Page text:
Published on June 6th, 2016 | from CAMH

The Best of Both Worlds: Lessons about therapy through Vodou storytelling

By Michael-Jane Levitan, Special Advisor, Office of Transformative Global Health

On January 12, 2010, a devastating earthquake changed the lives of over 10 million people in Haiti. Six years later, major trauma and grief continue to overload a severely strained health system with only a handful of trained mental health professionals, creating a huge gap between mental health needs and available support.

Common practice for provision of medicines in the community

Providing the bulk of care are an estimated 60,000 Vodou priests in Haiti. It is commonly reported that the Haitian population is 70% Catholic, 30% Protestant, and 100% Vodou, due to significant overlap with other belief systems. With such ubiquity, community members commonly first turn to Vodou for social support and healing.

Card reader at Saut-d’Eau pilgrimage

For the past two years, the Office of Transformative Global Health (OTGH) has been working on a Grand Challenges Canada project to build capacity of spiritual leaders (Catholic, Protestant and Vodou) in Haiti. The goal is to promote a culture of mental health care among informal care practitioners by blending the best of both worlds: Cognitive Behaviour Therapy (CBT) and cultural practice. You can read more about the project phases here:

Part 1: Laying the groundwork through relationship building

Part 2: Information sharing and cultural adaptation process

Part 3: Using creative arts to train Haitian spiritual leaders on therapy for “crooked” thoughts

As we enter the final phase of the project, we’re faced with these important questions:

  • How can we best support our community partners after the project ends?
  • How can we continue to foster learning with ongoing resources?
  • How can we improve the accessibility of mental health information?

Despite its pervasiveness in Haiti, Vodou is highly marginalized, with limited public recognition and socioeconomic support. This paradoxical reality poses significant barriers in access to care for those within the community. The commitment of this community presents an important opportunity in building capacity among those most in need and with the widest potential reach.

Our Vodou community partners have expressed great determination to sustain momentum after the project comes to a close.  In support, the OTGH wants to ensure the Vodou community has the tools needed to continue learning in a way that is congruent with cultural traditions and practices. We plan to transform the CBT manual (culturally adapted in an earlier project phase) into a more engaging and interactive educational resource specifically geared to local contexts.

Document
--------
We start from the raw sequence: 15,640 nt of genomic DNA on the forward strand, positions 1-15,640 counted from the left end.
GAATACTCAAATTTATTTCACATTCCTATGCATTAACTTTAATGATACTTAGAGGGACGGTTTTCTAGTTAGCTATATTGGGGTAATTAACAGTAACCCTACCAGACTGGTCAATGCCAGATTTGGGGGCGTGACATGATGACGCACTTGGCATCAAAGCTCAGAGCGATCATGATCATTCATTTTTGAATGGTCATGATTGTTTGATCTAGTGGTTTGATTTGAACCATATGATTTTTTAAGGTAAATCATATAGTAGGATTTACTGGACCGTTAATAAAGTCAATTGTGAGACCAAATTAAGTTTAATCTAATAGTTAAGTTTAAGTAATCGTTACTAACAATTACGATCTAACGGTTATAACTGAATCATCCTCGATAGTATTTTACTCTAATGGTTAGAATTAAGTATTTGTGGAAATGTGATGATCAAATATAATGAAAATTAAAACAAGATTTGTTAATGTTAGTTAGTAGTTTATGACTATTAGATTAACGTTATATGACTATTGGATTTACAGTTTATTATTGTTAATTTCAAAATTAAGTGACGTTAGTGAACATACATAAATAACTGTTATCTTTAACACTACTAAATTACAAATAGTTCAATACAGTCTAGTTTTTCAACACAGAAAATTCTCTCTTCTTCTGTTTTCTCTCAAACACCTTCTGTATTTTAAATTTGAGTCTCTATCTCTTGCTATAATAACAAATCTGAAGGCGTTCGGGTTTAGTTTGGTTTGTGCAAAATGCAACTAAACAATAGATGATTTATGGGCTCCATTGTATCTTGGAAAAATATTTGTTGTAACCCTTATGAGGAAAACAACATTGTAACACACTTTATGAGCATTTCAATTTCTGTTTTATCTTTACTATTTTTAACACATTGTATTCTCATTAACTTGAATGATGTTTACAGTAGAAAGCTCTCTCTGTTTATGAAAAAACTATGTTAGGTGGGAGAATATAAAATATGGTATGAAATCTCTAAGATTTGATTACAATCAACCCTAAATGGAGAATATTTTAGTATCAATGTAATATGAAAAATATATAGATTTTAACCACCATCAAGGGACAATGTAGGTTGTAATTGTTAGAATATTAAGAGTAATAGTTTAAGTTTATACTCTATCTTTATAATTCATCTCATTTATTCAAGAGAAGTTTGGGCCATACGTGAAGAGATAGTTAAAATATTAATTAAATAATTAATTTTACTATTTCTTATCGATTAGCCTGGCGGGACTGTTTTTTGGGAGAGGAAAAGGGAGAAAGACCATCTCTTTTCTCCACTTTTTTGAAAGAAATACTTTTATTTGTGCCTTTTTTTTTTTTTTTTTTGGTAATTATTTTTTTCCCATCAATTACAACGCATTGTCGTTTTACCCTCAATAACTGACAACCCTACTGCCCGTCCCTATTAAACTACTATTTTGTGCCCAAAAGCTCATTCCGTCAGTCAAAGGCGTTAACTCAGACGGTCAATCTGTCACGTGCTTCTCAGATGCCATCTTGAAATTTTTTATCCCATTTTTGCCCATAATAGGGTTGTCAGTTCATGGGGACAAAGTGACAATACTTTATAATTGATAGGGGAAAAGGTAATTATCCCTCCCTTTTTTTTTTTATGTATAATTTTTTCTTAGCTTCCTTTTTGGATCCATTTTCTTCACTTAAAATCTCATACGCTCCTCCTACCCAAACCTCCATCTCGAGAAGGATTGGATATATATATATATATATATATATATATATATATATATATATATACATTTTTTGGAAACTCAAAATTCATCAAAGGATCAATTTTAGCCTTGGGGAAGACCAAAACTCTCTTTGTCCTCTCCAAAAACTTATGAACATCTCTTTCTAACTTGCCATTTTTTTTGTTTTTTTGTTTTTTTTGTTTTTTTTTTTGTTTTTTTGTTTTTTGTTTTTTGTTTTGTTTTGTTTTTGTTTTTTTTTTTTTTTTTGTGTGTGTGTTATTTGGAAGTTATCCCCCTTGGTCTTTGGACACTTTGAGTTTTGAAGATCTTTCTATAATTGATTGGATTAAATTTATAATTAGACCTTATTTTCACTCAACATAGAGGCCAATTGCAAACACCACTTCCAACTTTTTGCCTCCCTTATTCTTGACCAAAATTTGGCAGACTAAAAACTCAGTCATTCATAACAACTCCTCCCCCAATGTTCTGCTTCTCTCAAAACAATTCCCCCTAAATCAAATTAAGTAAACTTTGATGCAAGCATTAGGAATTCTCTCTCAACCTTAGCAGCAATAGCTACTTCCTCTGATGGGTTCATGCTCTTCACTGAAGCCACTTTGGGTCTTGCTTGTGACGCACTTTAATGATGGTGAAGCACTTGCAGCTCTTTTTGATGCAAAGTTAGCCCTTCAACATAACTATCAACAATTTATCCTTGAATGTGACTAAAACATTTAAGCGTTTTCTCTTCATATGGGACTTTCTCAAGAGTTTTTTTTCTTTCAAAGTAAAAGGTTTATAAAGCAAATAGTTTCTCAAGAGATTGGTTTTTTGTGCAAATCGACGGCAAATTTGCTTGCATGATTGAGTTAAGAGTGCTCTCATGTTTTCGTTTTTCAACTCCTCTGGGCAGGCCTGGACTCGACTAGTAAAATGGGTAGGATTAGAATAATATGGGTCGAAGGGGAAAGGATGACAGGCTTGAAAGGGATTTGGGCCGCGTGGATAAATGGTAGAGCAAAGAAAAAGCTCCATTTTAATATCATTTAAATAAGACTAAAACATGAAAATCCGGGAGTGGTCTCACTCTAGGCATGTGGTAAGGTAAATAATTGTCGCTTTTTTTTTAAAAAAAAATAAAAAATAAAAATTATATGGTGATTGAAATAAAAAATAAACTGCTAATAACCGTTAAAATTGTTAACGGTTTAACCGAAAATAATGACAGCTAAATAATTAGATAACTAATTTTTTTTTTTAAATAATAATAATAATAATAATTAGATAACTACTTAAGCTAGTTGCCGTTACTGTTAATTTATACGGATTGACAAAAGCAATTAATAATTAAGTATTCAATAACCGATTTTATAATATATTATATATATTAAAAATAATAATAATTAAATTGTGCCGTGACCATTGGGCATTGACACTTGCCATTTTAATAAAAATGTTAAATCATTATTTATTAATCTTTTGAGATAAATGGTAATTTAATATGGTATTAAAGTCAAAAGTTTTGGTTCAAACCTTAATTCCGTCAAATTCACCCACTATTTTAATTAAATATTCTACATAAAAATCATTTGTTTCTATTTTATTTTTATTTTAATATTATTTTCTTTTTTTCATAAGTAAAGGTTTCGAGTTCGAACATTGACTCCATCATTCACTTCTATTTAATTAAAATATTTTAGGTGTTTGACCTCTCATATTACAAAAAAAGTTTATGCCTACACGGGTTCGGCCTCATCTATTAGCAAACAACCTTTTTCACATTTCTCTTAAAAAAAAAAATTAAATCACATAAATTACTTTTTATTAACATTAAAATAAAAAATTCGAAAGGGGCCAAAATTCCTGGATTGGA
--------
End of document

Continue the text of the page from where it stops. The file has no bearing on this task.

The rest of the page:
As we’ve learned throughout the intervention, storytelling has been a consistent and driving force with our Vodou partners. Building on this finding, we plan to harness the value of storytelling as tool for information sharing by creating an educational film that blends real stories about Vodou treatment practices with lessons about mental health and therapy. The films will be shared with a number of lakous (supportive Vodou collectives) and other Vodou temples in Haiti. Accompanying the film will be a set of reflection questions that guide learning and stimulate discussion.

Guédé ceremony (Festival of the Dead)

By integrating lessons about mental health and therapy with local practice, we aim to produce an engaging, relevant and equitable resource that caters to diverse learning styles. Moreover, as only 60.7 % of the Haitian population can read and write, it’s also an effective way to overcome educational barriers in accessing mental health information among non-literate groups and ultimately extend the reach of impact.

Typical Vodou ceremony, Port-au-Prince, Haiti

On July 4, 2016, the OTGH and its partners are pleased to launch the Best of Both Worlds – a crowdfunding campaign meant to raise funds to support this exciting initiative. Stay tuned for updates as we count down the days!

Also, join us on July 28 to learn about authentic Vodou practice and its connection to mental health with Widner Dumay, a Vodou priest from Haiti. Click here or contact us via email to register for a special ticket price.

Widner Dumay, Vodou Priest & project advisor, Port-au-Prince, Haiti

Interested in supporting or getting involved? Email or follow @akwatukhenti on Twitter

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